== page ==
Mark Lilla has been a bad, bad boy. He has dared to point out the feet of clay upon which stand King Liberal, and he, like Cassandra, will not be thanked. Still, this short book is an excellent political analysis, and it points the way, if only loosely, to a wholly new order of things, thus starting to answer my perennial question, “What is next?
I’ve been complaining about the topic of this book for at least fifteen years. Actually, my basic complaint has been broader—that almost all CEOs are, when not actually idiots, indistinguishable in their abilities and performance from any moderately competent manager. If this is true (and it is), one necessary consequence is that high pay for CEOs is stupid. For example, when I entered business school, in 2000, I was dragooned into going to a talk by Jack Welch, then CEO of GE and regarded as a colossus. I discovered, to my chagrin, that he was a total moron. A little further research after going home quickly confirmed this impression, as contrarian as it was. And in my earlier life as a corporate lawyer I knew personally many other such, if less famous, lionized nonentities. Steven Clifford agrees, and the question he asks, and answers, is essentially “Why do big corporations pay so damn much to morons?”
Some years ago, I lived for a time in Oak Park, Illinois. Oak Park has for decades been filled with rich white liberals, who live just across the street from a City of Chicago neighborhood, Austin, that is filled with poor black people. Yet, for some reason the citizens of Oak Park simply can’t fathom, people from Austin almost never move to Oak Park. Who can say why? Well, Richard Rothstein can. His book, The Color of Law, shows all the ways in which the racist government of Oak Park, and innumerable other government functionaries across the nation, have aggressively worked for decades to keep black people in inferior, segregated housing. Rothstein’s service is to precisely set out why this happened, how it was done, and what exactly the effects today are.
This outstanding book, by the anarchist-tending academic James C. Scott, might be (but isn’t) subtitled “Barbarians Are Happier, Fatter and Better Looking.” The author does not believe the myth of the noble savage—but he thinks the savage is, on average, a lot better off than the peasant. Scott’s project is to remold our view of the early days of civilization, erasing the sharp lines usually drawn to separate the first states from the social groups which preceded them, and dismissing the judgment that more organized is always better.
[This post duplicates my review of Captain Blood, without the book-specific parts. I am cross-posting it because it fits in two categories, Reviews and Analysis.] American history is full of rebellion—the War of Independence and the Civil War, of course, but also unsuccessful smaller-scale rebellions—Shay’s Rebellion, the Whiskey Rebellion, Nat Turner’s Rebellion, John Brown’s assault on Harper’s Ferry, and the leftist rebellions of the 1970s. We can conclude that rebellion is relatively commonplace and that it arises from different causes. What I want to talk about is when it is intellectually and morally justified. We will examine theory and practice, Aquinas and Rogue One. I am sure that writing this will probably get me on some list, or rather some additional lists, and prevent my being appointed to any government position—at least, in the current dispensation. But since I doubt if the current dispensation will last, this is probably not the hobbling it seems.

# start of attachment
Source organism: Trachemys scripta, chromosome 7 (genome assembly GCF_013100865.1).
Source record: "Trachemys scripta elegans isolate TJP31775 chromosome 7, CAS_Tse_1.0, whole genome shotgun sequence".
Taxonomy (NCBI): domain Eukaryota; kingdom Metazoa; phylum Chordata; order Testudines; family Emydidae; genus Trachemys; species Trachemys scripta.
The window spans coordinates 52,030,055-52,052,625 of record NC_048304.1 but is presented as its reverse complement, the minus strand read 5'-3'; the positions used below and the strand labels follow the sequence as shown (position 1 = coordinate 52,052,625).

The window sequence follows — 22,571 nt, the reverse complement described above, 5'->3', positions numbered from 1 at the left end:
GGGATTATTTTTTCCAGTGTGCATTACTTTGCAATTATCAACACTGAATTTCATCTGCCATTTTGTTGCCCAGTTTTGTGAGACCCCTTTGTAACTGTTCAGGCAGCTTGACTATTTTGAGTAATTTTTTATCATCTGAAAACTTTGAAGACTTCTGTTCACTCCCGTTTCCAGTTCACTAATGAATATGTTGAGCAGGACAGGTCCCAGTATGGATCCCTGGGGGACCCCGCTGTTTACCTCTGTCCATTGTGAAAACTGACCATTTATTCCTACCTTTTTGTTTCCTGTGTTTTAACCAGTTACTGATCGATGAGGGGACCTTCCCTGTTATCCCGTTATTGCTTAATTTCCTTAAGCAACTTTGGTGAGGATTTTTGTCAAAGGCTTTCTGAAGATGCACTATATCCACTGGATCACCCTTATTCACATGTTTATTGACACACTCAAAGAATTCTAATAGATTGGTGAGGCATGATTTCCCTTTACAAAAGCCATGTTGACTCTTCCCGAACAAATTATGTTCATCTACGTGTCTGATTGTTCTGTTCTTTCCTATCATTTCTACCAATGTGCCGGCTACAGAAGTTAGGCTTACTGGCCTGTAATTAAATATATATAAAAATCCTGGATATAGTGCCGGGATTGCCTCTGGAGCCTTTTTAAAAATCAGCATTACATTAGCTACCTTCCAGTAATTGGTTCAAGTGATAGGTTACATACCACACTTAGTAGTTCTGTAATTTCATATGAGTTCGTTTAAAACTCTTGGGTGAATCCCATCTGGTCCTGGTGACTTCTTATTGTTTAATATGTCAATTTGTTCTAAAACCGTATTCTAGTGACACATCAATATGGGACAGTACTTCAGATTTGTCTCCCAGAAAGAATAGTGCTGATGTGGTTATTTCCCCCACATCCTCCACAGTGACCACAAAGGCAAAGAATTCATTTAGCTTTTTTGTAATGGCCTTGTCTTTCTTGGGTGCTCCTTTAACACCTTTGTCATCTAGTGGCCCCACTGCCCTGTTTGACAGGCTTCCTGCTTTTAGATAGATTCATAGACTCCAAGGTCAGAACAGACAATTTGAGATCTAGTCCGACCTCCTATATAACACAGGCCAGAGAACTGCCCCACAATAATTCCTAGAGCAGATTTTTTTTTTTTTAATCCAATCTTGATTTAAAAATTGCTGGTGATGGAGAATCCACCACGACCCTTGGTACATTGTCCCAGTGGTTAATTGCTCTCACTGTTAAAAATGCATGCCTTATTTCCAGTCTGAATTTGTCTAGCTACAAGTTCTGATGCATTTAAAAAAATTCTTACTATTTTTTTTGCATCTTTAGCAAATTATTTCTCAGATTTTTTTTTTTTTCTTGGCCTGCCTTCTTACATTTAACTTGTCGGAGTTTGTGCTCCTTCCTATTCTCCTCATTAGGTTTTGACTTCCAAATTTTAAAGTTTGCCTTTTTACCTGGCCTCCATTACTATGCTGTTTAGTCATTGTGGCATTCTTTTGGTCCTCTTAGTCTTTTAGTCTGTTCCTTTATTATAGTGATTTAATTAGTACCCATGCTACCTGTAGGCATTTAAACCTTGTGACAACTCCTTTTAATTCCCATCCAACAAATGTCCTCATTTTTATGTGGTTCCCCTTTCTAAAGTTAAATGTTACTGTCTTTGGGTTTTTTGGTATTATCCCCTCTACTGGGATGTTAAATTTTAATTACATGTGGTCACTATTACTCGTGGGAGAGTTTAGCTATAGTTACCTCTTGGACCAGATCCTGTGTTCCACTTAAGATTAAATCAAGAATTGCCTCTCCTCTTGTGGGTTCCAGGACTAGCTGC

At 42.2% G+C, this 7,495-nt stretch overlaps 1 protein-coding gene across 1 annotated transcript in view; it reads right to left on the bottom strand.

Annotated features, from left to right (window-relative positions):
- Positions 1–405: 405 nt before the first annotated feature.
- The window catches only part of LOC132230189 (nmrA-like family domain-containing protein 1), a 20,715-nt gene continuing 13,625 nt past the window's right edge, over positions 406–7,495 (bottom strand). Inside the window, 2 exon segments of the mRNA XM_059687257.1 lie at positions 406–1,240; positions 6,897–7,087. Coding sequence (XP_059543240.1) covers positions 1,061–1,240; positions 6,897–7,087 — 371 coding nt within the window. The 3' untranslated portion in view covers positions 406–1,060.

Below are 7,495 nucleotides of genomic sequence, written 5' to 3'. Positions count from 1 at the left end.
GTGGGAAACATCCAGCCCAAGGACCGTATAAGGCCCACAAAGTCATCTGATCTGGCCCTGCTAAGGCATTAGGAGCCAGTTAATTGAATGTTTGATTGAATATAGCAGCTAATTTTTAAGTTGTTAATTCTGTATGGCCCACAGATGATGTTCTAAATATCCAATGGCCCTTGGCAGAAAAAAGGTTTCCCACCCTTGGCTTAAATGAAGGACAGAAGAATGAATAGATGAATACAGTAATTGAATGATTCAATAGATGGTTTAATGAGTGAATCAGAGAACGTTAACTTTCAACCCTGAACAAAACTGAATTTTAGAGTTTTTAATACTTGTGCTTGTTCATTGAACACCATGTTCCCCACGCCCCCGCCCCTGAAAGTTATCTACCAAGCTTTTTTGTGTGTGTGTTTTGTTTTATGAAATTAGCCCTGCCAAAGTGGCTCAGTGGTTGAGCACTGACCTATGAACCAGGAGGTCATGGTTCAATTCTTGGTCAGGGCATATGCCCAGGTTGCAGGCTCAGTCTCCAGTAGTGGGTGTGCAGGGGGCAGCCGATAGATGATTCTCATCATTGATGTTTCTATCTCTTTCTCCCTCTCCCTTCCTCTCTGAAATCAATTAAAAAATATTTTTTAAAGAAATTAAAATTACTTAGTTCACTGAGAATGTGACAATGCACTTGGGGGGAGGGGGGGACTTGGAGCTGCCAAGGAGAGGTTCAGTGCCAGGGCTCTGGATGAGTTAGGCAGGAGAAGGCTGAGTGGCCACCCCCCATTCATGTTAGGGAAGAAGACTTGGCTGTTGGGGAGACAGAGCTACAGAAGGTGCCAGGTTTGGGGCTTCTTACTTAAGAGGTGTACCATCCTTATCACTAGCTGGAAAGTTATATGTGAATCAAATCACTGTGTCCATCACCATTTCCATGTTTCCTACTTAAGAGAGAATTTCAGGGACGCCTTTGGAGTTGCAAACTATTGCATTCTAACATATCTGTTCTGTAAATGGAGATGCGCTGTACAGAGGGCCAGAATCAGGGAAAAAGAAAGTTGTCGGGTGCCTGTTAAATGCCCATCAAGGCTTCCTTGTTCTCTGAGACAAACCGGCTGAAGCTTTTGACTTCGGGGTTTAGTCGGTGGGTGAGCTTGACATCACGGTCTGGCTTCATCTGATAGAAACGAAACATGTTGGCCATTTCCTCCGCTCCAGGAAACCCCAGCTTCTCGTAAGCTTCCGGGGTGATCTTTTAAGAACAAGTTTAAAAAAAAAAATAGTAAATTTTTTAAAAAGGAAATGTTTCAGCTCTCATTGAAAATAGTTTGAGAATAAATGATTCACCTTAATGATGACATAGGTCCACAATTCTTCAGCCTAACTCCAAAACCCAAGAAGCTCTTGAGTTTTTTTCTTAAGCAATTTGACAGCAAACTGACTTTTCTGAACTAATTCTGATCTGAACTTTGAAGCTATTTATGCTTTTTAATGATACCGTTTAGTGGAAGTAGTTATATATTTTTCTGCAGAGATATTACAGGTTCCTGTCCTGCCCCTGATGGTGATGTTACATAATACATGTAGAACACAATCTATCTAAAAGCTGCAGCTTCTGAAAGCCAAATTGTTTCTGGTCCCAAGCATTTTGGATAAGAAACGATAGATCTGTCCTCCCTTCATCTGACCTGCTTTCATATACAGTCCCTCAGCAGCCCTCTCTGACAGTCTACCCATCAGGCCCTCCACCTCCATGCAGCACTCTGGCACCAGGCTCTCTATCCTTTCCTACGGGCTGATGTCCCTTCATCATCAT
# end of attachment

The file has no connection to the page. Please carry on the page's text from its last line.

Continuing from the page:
Captain Blood, to the extent it is mentioned today, is remembered as a 1935 movie that made the career of Errol Flynn. The story was originally this novel, published in 1922. It is the story of an Irish physician who, in the late Seventeenth Century, settles in the southwest of England, in Somerset, after wandering the world for a decade. He is caught up in the Monmouth Rebellion, in which a bastard son of Charles II rebelled against James II and lost the 1685 Battle of Sedgmoor, the last battle fought on English soil. Captain Blood (his name is Peter Blood; the title is not a nickname, as one might think of a pirate novel), treats a man wounded in the battle. He is therefore dealt with as a traitor, even though he took no part in the rebellion itself, but his death sentence is commuted to being sold into slavery in Barbados.
Postwar, by the late Tony Judt, is the type of book for which the term “magisterial” might have been invented. Judt takes an enormous amount of information and condenses it down to a manageable narrative, not in the service of some overarching thesis, but simply to communicate the basic history of the period (namely, from World War Two until early 2005). He is even-handed and insightful. The only problem, though, is that today’s reader finds it hard to care about this period. Viewed from the perspective of 2017, very much of this strikes the reader as roughly equivalent to discussion of who ruled Mohenjo-Daro in 2413 B.C. The knowledge is not worthless, but it is not worth much, because it is irrelevant to today’s Europe, barren of children and swamped by barbarians, a continent whose major challenges are maintaining any global relevancy past the next few decades, and surviving in any recognizable form thereafter. On the other hand, though, the facts narrated here do offer various lessons for us, which is one reason the book …
Everyone knows about the French Foreign Legion. Mostly, though, our knowledge ranges from impressionistic to false, derived largely from movies and with an overlay of the kneejerk odium that attends colonialism. At The Edge of the World: The Heroic Century of the French Foreign Legion corrects that lack of knowledge—it gives an excellent overview, both factually and, as it were, spiritually, of the Legion in its heyday, along with some oblique perspectives on the positive and negative aspects of colonialism.